State v. Miller

Decision Date28 October 2011
Docket NumberNo. 99,232.,99,232.
Citation264 P.3d 461
PartiesSTATE of Kansas, Appellee,v.Saul Arthur MILLER, Appellant.
CourtKansas Supreme Court
OPINION TEXT STARTS HERE
Syllabus by the Court

1. A defendant is guaranteed the right to be free from double jeopardy by the Fifth Amendment to the United States Constitution and § 10 of the Kansas Constitution Bill of Rights. This right is not violated by a retrial if the previous trial ended in a mistrial that was requested by the defendant, except where the defendant's mistrial motion was based on prosecutorial misconduct that was motivated by the prosecutor's intent to provoke a mistrial.

2. In reviewing a trial court's decision that double jeopardy does not bar a retrial following a mistrial resulting from prosecutorial misconduct, an appellate court first determines whether the trial court's factual finding that the prosecutor did not intend to provoke a mistrial is supported by substantial competent evidence and, second, conducts a de novo review of whether the trial court's finding supports its conclusion of law.

3. Allegations of prosecutorial misconduct that arise as evidentiary claims, as opposed to misconduct occurring during opening or closing statements, require a contemporaneous evidentiary objection pursuant to K.S.A. 60–404 to be reviewable on appeal.

4. A prosecutor crosses the line of appropriate argument when a remark is intended to inflame the jury's passions or prejudices or when the remark diverts the jury's attention from its duty to decide the case on the evidence and controlling law. However, in determining if the remark is within the wide latitude allowed a prosecutor during his or her argument, an appellate court may consider whether the prosecutor's remark is provoked or made in response to defense counsel's remarks.

5. A party who does not object to a trial court's determination that a child witness is disqualified from testifying and who acquiesces in the ruling fails to preserve an appellate argument that the trial court erred in disqualifying the witness.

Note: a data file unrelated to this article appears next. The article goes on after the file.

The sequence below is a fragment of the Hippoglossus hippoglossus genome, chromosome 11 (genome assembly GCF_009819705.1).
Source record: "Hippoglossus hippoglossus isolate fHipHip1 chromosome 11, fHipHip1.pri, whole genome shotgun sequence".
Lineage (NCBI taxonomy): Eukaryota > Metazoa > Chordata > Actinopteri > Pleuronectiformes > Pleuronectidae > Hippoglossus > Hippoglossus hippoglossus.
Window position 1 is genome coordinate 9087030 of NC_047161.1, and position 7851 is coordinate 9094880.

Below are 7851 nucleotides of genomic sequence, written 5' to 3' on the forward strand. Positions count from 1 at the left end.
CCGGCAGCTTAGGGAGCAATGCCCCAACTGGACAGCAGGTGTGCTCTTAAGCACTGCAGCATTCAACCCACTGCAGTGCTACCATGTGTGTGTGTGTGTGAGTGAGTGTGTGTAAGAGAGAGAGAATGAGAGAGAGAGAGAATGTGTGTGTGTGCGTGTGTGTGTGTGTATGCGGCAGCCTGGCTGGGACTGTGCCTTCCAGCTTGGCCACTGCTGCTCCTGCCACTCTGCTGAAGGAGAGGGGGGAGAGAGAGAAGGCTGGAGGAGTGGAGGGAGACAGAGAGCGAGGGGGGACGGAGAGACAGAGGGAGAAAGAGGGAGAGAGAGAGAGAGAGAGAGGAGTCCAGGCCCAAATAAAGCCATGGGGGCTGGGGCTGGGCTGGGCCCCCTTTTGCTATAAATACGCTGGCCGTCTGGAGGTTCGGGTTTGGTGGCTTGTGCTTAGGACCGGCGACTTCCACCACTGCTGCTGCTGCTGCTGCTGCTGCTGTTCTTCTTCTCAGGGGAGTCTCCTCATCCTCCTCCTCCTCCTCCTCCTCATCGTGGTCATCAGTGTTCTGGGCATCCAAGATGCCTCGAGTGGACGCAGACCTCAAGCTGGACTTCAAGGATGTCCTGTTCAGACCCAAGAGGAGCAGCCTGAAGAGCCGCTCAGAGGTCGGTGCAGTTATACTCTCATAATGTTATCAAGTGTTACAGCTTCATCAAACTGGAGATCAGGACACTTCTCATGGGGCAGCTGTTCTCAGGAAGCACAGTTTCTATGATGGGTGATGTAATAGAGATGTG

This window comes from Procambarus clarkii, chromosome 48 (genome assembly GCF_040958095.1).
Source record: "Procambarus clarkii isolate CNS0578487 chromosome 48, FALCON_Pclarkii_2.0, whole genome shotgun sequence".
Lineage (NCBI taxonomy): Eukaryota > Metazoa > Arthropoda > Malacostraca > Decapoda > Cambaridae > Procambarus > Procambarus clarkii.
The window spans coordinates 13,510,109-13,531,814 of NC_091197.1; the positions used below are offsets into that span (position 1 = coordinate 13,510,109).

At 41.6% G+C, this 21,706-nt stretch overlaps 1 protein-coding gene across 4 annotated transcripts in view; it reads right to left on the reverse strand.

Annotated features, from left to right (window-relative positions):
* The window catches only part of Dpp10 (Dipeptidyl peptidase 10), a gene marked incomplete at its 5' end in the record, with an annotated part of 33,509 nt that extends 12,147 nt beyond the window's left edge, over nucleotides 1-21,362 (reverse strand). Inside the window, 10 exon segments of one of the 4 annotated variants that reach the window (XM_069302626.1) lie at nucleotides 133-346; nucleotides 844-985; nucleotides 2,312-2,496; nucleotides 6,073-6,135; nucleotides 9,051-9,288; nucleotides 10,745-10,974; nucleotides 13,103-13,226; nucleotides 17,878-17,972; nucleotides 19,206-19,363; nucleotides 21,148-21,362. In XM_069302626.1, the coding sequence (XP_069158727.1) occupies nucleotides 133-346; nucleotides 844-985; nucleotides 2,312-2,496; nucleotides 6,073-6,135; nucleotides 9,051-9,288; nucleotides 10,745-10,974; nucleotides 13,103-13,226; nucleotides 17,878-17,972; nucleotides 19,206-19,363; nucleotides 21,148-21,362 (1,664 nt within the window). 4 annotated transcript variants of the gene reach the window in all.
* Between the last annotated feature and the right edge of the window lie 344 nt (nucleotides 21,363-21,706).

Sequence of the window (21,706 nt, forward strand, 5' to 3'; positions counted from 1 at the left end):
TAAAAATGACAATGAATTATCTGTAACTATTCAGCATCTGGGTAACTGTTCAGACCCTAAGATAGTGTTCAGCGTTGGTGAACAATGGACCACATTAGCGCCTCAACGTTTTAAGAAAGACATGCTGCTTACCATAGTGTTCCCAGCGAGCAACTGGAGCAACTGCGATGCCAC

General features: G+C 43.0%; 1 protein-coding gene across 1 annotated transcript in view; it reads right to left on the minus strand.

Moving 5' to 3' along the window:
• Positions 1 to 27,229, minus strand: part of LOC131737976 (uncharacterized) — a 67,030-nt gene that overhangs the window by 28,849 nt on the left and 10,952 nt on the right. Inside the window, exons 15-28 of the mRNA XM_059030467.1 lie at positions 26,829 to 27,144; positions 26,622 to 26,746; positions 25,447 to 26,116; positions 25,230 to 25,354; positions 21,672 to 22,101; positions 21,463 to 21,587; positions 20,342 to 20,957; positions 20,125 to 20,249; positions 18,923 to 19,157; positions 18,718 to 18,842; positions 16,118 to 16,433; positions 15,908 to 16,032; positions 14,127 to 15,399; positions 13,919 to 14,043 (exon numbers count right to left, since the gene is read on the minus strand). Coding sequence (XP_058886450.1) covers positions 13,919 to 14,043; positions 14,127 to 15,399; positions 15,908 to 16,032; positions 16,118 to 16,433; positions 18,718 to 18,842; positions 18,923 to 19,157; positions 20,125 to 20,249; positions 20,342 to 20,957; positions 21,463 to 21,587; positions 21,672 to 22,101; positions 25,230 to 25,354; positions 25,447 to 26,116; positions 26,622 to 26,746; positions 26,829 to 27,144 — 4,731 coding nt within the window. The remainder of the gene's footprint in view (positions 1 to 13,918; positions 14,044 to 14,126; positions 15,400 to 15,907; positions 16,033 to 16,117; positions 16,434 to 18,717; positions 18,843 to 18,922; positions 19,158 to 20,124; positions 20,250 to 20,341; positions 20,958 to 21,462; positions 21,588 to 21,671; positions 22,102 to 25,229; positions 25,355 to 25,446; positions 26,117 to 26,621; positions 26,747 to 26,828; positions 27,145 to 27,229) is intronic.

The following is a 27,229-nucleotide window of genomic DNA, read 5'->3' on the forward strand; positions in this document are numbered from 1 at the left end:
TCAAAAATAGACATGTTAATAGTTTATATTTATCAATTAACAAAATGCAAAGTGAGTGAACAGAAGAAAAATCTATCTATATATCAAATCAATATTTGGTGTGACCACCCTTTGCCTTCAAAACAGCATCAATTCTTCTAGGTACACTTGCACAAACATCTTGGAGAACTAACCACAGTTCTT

6. The determination of whether a victim's statements to a sexual assault nurse examiner are testimonial is a highly context-dependent inquiry. The determination requires an objective analysis of the circumstances of the statements, considering such things as whether the sexual assault nurse examiner is a State actor or agent, whether there was an ongoing emergency, whether the encounter was formal, and whether the statements and actions of the victim and the sexual assault nurse examiner reflect the primary purpose of the questioning is for a use other than the later prosecution of a crime.

7. Statements made by a 4–year–old victim to a sexual assault nurse examiner were not testimonial where the victim was complaining of discomfort, the victim's mother had decided to seek medical treatment for the child independent of any request by law enforcement for a forensic examination, and the sexual assault nurse examiner provided treatment in addition to collecting evidence during the examination.

8. The cumulative error doctrine does not apply if no error or only one error supports reversal.

9. An appellate court lacks jurisdiction to review a criminal defendant's complaint that a sentencing court abused its discretion by sentencing the defendant to any term within the presumptive grid block, even if the sentence is the aggravated term.

10. The use of a defendant's criminal history for sentencing purposes, without putting it to a jury and proving it beyond a reasonable doubt, does not violate Cunningham v. California, 549 U.S. 270, 127 S.Ct. 856, 166 L.Ed.2d 856 (2007), or Apprendi v. New Jersey, 530 U.S. 466, 120 S.Ct. 2348, 147 L.Ed.2d 435 (2000).

Shawn E. Minihan, of Kansas Appellate Defender Office, argued the cause and was on the brief for appellant.Ellen H. Mitchell, county attorney, argued the cause, and Steve Six, attorney general, was with her on the briefs for appellee.

The opinion of the court was delivered by LUCKERT, J.:

This appeal follows the second trial of Saul Arthur Miller, who was convicted of rape, aggravated criminal sodomy, and two counts of aggravated indecent liberties with a child. Miller's first trial ended in a mistrial when the State repeatedly violated the trial court's pretrial order limiting admission of the victim's statement. That mistrial becomes important in this appeal because Miller alleges the retrial violated his right to be protected from double jeopardy. Miller also argues the prosecutor committed misconduct, the trial court erred in disqualifying the child victim as a witness, the trial court erred in admitting evidence of statements made by the child victim to a sexual assault nurse examiner (SANE) in violation of his right to confront witnesses, the trial court's errors accumulated to deny him a fair trial, and the trial court committed sentencing errors.